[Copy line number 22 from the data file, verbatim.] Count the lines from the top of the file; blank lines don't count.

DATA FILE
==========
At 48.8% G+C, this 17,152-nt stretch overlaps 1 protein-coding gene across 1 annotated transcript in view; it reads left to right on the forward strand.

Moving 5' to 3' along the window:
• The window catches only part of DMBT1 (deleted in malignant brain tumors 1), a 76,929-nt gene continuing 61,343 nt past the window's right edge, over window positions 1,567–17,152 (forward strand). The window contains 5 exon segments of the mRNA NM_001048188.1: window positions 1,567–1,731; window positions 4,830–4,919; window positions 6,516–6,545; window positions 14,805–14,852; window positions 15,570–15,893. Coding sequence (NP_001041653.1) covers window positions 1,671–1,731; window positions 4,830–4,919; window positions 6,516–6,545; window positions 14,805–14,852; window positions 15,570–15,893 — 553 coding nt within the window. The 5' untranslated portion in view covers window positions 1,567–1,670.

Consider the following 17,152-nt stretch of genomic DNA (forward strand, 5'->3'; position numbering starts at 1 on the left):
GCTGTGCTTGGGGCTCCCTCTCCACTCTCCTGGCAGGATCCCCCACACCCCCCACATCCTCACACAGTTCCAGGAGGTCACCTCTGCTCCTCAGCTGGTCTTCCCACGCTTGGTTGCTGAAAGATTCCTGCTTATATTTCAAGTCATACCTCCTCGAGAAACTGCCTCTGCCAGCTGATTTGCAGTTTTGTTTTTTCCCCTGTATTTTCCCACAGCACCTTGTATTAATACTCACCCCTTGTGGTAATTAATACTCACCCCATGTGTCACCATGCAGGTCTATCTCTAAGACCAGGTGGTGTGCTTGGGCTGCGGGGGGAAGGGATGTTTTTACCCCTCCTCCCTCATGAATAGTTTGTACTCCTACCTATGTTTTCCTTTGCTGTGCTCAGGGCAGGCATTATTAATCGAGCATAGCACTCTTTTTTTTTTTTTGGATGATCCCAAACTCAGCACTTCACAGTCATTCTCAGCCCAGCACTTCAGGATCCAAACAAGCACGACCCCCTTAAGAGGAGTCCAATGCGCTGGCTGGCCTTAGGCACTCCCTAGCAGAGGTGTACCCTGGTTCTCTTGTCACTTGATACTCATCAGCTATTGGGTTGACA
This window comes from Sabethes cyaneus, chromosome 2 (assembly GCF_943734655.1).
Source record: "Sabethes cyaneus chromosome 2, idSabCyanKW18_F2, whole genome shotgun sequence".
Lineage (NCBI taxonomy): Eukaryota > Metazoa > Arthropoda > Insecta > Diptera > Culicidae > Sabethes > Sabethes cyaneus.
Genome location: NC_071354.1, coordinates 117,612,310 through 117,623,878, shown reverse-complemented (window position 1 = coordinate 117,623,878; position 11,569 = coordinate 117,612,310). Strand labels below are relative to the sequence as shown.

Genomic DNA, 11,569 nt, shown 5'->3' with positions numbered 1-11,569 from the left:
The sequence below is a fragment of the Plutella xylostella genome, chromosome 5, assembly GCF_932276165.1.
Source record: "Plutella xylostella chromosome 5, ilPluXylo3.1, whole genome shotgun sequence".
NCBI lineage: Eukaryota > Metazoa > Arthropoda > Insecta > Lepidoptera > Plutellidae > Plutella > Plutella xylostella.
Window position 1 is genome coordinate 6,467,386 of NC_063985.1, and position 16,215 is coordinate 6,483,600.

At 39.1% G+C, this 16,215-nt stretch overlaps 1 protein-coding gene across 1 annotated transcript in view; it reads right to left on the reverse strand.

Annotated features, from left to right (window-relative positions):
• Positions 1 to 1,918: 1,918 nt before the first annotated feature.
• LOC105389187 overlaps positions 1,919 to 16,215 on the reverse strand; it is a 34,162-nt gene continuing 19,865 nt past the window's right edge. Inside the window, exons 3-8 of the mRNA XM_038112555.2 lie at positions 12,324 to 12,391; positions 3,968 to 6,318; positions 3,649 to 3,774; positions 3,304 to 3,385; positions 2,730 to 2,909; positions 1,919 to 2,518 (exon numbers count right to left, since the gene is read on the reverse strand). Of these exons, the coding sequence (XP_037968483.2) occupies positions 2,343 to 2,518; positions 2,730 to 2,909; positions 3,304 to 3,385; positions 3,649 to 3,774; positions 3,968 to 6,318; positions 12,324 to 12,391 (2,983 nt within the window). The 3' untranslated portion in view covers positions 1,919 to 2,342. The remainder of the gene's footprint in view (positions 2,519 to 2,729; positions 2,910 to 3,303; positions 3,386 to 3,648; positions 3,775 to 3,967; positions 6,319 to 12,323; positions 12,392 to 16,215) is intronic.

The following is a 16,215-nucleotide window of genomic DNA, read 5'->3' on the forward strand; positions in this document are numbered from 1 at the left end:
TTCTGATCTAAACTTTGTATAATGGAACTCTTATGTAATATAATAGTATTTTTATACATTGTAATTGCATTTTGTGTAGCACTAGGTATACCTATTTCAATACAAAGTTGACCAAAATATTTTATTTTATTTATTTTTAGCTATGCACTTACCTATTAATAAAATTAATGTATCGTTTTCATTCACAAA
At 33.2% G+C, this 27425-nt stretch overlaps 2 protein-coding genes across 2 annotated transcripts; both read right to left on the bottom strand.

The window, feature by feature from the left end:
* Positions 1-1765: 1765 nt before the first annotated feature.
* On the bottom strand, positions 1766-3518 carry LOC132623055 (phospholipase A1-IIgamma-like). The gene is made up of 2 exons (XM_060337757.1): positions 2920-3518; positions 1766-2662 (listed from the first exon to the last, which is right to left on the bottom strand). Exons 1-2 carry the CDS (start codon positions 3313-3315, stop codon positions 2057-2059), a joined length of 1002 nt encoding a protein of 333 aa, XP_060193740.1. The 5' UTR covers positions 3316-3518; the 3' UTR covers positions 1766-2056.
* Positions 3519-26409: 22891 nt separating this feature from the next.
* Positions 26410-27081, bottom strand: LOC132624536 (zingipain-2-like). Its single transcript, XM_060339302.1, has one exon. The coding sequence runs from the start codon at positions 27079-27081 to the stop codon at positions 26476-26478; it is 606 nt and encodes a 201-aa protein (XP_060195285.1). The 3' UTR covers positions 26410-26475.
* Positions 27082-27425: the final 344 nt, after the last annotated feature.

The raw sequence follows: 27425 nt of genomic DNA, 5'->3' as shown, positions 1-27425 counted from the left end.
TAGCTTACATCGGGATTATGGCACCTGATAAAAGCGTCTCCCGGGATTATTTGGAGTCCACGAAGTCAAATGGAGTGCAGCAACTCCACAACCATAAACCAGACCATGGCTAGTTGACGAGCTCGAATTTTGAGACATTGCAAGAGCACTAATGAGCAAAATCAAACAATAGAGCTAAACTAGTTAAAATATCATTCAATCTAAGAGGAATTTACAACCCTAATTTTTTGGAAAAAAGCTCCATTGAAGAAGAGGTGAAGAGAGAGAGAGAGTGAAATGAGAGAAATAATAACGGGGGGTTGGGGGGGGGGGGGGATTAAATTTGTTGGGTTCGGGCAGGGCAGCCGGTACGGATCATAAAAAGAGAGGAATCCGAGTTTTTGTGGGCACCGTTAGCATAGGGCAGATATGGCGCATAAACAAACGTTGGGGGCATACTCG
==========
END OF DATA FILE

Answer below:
The window, feature by feature from the left end: